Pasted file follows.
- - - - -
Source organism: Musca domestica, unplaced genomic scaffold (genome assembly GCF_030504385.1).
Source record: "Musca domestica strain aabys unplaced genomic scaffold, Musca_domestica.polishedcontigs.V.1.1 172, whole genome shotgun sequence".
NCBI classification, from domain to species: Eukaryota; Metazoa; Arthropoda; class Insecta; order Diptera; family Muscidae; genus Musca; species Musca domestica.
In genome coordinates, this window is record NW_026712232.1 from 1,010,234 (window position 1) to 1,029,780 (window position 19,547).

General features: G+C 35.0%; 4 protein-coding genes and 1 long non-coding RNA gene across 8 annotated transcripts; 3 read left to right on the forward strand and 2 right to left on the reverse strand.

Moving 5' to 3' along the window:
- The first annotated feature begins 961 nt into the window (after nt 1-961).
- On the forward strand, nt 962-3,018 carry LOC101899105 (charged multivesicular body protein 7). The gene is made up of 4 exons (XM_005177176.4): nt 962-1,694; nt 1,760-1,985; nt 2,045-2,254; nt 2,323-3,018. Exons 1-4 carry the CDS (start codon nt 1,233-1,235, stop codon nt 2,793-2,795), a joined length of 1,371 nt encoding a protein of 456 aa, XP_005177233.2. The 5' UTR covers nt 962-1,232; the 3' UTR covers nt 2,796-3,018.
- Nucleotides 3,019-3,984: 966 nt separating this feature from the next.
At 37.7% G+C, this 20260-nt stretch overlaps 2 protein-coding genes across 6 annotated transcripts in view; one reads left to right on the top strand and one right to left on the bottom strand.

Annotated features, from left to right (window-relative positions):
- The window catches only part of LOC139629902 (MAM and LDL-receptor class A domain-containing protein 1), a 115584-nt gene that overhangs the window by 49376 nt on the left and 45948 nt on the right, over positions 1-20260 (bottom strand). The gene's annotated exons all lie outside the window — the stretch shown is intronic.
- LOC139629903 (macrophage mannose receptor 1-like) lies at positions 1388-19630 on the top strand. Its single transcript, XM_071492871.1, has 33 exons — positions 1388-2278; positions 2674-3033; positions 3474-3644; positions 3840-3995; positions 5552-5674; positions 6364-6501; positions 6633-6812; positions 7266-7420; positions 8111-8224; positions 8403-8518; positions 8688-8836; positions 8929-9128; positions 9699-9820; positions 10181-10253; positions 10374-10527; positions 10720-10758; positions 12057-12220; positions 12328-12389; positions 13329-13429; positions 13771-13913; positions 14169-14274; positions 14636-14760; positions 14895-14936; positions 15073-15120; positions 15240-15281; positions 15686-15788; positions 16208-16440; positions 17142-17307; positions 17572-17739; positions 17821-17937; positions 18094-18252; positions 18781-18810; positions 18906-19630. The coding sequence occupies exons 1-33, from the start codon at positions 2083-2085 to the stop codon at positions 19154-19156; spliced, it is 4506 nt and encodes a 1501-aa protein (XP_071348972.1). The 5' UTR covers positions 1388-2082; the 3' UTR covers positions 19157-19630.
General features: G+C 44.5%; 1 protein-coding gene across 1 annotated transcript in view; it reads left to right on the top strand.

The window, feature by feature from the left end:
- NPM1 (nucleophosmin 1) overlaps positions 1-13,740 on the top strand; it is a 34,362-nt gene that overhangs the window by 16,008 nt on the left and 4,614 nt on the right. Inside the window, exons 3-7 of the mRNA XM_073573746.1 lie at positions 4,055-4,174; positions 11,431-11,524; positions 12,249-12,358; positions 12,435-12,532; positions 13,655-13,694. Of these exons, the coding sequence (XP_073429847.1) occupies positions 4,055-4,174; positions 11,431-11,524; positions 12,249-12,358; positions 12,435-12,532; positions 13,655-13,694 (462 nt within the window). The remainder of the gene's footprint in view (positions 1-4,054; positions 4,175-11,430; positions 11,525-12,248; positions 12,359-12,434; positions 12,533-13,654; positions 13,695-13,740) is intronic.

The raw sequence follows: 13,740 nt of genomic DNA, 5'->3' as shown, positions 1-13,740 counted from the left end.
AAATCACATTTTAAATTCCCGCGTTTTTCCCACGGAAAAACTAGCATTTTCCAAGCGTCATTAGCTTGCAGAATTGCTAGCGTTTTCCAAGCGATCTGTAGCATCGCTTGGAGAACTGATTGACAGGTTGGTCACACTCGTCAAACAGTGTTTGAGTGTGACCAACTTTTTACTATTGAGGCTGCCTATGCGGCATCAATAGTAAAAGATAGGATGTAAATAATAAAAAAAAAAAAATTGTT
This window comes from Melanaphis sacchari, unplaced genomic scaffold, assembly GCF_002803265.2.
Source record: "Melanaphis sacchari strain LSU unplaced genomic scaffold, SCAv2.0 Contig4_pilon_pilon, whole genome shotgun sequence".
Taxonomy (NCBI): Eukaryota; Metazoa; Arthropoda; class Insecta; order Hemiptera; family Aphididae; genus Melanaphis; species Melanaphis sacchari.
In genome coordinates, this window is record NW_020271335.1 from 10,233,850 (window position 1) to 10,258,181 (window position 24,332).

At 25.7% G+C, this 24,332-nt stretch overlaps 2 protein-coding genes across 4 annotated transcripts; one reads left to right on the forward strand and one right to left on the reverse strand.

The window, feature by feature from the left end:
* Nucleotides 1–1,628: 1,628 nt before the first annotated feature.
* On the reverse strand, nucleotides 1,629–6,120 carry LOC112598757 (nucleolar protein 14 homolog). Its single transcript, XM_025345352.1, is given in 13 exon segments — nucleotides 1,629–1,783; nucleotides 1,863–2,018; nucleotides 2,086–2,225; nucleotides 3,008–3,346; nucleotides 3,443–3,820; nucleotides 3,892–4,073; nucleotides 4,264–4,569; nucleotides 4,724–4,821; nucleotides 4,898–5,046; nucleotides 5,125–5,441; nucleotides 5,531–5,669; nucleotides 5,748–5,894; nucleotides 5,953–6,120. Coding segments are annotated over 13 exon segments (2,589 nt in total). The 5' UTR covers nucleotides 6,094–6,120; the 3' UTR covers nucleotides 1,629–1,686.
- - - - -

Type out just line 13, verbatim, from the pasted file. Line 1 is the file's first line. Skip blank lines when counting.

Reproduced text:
- LOC139629903 (macrophage mannose receptor 1-like) lies at positions 1388-19630 on the top strand. Its single transcript, XM_071492871.1, has 33 exons — positions 1388-2278; positions 2674-3033; positions 3474-3644; positions 3840-3995; positions 5552-5674; positions 6364-6501; positions 6633-6812; positions 7266-7420; positions 8111-8224; positions 8403-8518; positions 8688-8836; positions 8929-9128; positions 9699-9820; positions 10181-10253; positions 10374-10527; positions 10720-10758; positions 12057-12220; positions 12328-12389; positions 13329-13429; positions 13771-13913; positions 14169-14274; positions 14636-14760; positions 14895-14936; positions 15073-15120; positions 15240-15281; positions 15686-15788; positions 16208-16440; positions 17142-17307; positions 17572-17739; positions 17821-17937; positions 18094-18252; positions 18781-18810; positions 18906-19630. The coding sequence occupies exons 1-33, from the start codon at positions 2083-2085 to the stop codon at positions 19154-19156; spliced, it is 4506 nt and encodes a 1501-aa protein (XP_071348972.1). The 5' UTR covers positions 1388-2082; the 3' UTR covers positions 19157-19630.